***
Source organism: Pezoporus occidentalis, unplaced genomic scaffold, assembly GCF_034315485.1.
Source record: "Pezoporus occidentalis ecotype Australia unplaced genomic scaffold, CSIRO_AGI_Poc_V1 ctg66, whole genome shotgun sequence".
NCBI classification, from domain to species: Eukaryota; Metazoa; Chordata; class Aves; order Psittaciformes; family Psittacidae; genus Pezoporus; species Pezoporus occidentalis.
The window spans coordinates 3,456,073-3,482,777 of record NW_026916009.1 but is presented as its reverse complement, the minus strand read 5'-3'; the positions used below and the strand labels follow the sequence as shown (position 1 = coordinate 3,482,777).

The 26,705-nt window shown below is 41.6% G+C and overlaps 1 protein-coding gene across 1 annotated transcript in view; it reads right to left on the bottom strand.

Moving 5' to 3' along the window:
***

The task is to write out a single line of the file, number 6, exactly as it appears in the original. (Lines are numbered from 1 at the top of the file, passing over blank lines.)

Moving 5' to 3' along the window: